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|CED in the History of Media Technology|
The Osborne Computer was the brainchild of Adam Osborne, a well-known publisher of technical books in the early days of the personal computer. He wanted a computer with a built-in screen that could fit under an airplane seat, and the Osborne just met those criteria in 1981, albeit via a rather small 5-inch CRT. The screen displayed 52 characters, but could be shifted left/right to display longer lines of text. The Osborne was introduced at the West Coast Computer Faire in April 1981, and was also notable for being the first machine to come bundled with a suite of software that included BASIC, WordStar, and SuperCalc. The unit retailed for $1795 and had brisk sales of about 10,000 machines a month.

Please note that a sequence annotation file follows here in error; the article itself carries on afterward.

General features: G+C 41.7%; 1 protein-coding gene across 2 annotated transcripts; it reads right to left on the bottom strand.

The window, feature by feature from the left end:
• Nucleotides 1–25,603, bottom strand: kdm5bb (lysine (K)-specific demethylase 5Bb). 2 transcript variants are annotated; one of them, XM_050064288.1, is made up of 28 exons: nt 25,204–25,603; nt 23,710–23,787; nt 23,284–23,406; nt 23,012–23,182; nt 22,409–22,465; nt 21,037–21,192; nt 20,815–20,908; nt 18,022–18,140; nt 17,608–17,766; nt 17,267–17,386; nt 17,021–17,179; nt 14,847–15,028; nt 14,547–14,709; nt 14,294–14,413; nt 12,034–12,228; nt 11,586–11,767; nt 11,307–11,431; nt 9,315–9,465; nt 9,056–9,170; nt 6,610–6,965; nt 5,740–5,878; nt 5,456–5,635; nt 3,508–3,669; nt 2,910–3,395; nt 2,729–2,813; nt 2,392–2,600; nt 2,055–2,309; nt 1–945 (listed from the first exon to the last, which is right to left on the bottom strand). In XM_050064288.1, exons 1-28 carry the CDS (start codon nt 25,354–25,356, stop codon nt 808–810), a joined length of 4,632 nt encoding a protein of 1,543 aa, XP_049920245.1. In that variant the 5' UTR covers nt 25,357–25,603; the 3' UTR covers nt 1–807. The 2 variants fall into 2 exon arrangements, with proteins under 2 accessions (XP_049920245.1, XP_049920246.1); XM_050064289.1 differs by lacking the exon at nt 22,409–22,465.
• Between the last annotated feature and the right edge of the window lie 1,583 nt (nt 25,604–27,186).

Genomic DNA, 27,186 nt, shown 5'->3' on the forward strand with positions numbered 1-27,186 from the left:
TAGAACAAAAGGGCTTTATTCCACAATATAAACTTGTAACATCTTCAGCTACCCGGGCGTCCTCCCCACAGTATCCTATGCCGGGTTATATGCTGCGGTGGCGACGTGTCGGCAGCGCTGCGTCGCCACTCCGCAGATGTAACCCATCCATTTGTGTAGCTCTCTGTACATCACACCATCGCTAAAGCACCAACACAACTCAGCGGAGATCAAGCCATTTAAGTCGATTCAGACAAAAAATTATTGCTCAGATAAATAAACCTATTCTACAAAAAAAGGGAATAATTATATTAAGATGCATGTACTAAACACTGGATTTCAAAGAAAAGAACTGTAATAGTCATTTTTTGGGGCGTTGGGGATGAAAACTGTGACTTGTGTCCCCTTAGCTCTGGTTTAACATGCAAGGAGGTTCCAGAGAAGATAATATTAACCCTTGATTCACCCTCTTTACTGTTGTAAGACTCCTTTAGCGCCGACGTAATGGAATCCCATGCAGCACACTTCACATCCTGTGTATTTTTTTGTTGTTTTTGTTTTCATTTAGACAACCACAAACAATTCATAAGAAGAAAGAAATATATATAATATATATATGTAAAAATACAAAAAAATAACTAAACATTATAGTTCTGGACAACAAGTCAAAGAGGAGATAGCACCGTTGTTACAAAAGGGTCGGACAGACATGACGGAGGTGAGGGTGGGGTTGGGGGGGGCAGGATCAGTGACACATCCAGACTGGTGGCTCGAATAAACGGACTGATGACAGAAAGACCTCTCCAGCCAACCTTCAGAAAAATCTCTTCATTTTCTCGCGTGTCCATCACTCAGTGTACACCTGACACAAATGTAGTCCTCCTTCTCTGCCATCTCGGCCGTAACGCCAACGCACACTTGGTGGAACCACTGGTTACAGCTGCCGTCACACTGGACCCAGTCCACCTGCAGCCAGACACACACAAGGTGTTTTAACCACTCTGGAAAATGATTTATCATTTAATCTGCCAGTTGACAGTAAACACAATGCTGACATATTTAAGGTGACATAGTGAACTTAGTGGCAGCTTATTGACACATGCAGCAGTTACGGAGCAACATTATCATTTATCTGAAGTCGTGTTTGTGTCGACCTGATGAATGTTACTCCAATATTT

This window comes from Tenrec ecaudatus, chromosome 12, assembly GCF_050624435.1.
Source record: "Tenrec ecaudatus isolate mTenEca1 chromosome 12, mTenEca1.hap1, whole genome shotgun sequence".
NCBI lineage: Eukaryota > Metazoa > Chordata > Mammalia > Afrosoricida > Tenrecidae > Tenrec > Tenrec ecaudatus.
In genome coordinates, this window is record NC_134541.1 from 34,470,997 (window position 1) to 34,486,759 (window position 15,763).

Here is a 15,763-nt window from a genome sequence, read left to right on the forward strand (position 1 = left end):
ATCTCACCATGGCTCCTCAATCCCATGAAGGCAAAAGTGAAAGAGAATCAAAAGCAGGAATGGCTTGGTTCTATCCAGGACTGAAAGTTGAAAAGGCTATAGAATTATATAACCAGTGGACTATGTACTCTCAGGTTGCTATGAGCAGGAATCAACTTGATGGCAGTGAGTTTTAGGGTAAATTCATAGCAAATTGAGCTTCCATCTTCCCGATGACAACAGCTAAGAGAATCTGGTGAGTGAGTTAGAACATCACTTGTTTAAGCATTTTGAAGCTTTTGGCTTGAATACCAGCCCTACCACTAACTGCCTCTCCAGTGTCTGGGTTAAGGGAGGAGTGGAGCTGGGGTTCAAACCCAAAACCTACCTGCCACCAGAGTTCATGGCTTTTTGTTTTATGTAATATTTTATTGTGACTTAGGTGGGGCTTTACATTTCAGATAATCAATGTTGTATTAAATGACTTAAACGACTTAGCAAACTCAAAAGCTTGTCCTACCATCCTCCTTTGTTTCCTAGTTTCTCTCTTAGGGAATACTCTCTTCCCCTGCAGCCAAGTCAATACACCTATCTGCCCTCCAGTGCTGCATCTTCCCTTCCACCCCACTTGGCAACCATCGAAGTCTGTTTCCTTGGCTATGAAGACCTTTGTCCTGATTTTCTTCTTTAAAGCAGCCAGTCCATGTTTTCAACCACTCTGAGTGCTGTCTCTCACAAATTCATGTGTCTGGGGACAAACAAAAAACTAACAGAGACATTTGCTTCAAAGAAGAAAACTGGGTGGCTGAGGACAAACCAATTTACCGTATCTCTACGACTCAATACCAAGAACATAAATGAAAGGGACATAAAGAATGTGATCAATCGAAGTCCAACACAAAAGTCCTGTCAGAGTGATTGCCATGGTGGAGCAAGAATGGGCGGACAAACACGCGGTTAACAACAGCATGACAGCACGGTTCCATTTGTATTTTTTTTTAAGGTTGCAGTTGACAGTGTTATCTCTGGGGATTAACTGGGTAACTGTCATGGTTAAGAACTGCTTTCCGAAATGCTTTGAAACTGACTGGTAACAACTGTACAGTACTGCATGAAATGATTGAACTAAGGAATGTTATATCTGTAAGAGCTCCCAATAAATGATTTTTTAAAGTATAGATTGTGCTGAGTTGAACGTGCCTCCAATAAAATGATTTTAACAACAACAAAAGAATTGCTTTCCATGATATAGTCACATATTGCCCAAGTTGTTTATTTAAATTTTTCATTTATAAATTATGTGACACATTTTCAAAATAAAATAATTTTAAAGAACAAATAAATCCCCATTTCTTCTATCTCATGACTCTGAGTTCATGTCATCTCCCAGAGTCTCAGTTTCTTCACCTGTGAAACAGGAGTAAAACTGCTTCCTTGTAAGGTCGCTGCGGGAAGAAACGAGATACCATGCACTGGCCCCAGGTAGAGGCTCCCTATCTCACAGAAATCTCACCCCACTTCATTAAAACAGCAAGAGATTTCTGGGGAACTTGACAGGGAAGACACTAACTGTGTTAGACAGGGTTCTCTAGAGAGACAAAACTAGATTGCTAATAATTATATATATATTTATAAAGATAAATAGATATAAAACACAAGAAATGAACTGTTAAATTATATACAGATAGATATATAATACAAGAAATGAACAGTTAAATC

Other companies, most notably Compaq, jumped into the portable computer business, prompting Osborne to release the Osborne Executive model in 1983 (at which time the original was named Osborne 1). This unit had a 7-inch CRT and the same Z80 processor as the original, but an optional 8088 CPU card allowed it to run the MS-DOS operating system. But Osborne Computer Corp. was unable to manage itself effectively in its rapidly changing market from 1981 to 1983, and OCC declared bankruptcy on September 13, 1983.